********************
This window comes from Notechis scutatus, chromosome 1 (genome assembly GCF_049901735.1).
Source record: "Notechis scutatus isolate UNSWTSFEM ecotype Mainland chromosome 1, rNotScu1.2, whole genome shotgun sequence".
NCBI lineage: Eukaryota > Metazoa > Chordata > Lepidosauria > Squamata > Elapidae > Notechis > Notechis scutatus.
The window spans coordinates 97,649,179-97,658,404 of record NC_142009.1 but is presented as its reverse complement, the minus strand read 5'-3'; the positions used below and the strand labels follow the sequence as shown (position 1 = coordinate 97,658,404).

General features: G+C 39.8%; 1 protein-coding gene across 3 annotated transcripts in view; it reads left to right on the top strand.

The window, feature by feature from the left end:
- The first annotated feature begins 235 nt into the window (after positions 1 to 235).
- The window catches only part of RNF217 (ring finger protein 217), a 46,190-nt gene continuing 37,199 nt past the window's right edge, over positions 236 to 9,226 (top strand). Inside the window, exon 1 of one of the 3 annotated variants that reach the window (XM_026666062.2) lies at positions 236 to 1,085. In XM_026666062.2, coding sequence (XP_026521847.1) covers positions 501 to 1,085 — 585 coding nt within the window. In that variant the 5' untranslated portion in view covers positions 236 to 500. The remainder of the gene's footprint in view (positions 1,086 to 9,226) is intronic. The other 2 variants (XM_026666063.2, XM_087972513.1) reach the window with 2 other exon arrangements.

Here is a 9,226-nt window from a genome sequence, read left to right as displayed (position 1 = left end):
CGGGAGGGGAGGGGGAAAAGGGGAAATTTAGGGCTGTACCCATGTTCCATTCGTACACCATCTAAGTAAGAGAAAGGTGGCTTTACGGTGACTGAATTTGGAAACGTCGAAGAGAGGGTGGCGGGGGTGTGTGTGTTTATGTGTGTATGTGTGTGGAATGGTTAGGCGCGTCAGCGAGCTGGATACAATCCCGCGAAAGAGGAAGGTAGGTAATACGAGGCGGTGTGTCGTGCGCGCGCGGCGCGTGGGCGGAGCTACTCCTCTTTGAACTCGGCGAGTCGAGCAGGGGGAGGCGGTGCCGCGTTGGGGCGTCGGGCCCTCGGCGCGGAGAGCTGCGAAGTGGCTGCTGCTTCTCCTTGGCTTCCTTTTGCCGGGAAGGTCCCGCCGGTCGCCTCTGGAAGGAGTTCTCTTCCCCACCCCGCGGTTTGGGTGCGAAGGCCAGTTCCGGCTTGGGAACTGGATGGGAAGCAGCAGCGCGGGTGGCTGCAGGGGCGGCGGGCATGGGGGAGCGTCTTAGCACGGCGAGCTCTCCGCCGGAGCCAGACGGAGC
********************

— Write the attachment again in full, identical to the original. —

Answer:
This window comes from Notechis scutatus, chromosome 1 (genome assembly GCF_049901735.1).
Source record: "Notechis scutatus isolate UNSWTSFEM ecotype Mainland chromosome 1, rNotScu1.2, whole genome shotgun sequence".
NCBI lineage: Eukaryota > Metazoa > Chordata > Lepidosauria > Squamata > Elapidae > Notechis > Notechis scutatus.
The window spans coordinates 97,649,179-97,658,404 of record NC_142009.1 but is presented as its reverse complement, the minus strand read 5'-3'; the positions used below and the strand labels follow the sequence as shown (position 1 = coordinate 97,658,404).

General features: G+C 39.8%; 1 protein-coding gene across 3 annotated transcripts in view; it reads left to right on the top strand.

The window, feature by feature from the left end:
- The first annotated feature begins 235 nt into the window (after positions 1 to 235).
- The window catches only part of RNF217 (ring finger protein 217), a 46,190-nt gene continuing 37,199 nt past the window's right edge, over positions 236 to 9,226 (top strand). Inside the window, exon 1 of one of the 3 annotated variants that reach the window (XM_026666062.2) lies at positions 236 to 1,085. In XM_026666062.2, coding sequence (XP_026521847.1) covers positions 501 to 1,085 — 585 coding nt within the window. In that variant the 5' untranslated portion in view covers positions 236 to 500. The remainder of the gene's footprint in view (positions 1,086 to 9,226) is intronic. The other 2 variants (XM_026666063.2, XM_087972513.1) reach the window with 2 other exon arrangements.

Here is a 9,226-nt window from a genome sequence, read left to right as displayed (position 1 = left end):
CGGGAGGGGAGGGGGAAAAGGGGAAATTTAGGGCTGTACCCATGTTCCATTCGTACACCATCTAAGTAAGAGAAAGGTGGCTTTACGGTGACTGAATTTGGAAACGTCGAAGAGAGGGTGGCGGGGGTGTGTGTGTTTATGTGTGTATGTGTGTGGAATGGTTAGGCGCGTCAGCGAGCTGGATACAATCCCGCGAAAGAGGAAGGTAGGTAATACGAGGCGGTGTGTCGTGCGCGCGCGGCGCGTGGGCGGAGCTACTCCTCTTTGAACTCGGCGAGTCGAGCAGGGGGAGGCGGTGCCGCGTTGGGGCGTCGGGCCCTCGGCGCGGAGAGCTGCGAAGTGGCTGCTGCTTCTCCTTGGCTTCCTTTTGCCGGGAAGGTCCCGCCGGTCGCCTCTGGAAGGAGTTCTCTTCCCCACCCCGCGGTTTGGGTGCGAAGGCCAGTTCCGGCTTGGGAACTGGATGGGAAGCAGCAGCGCGGGTGGCTGCAGGGGCGGCGGGCATGGGGGAGCGTCTTAGCACGGCGAGCTCTCCGCCGGAGCCAGACGGAGC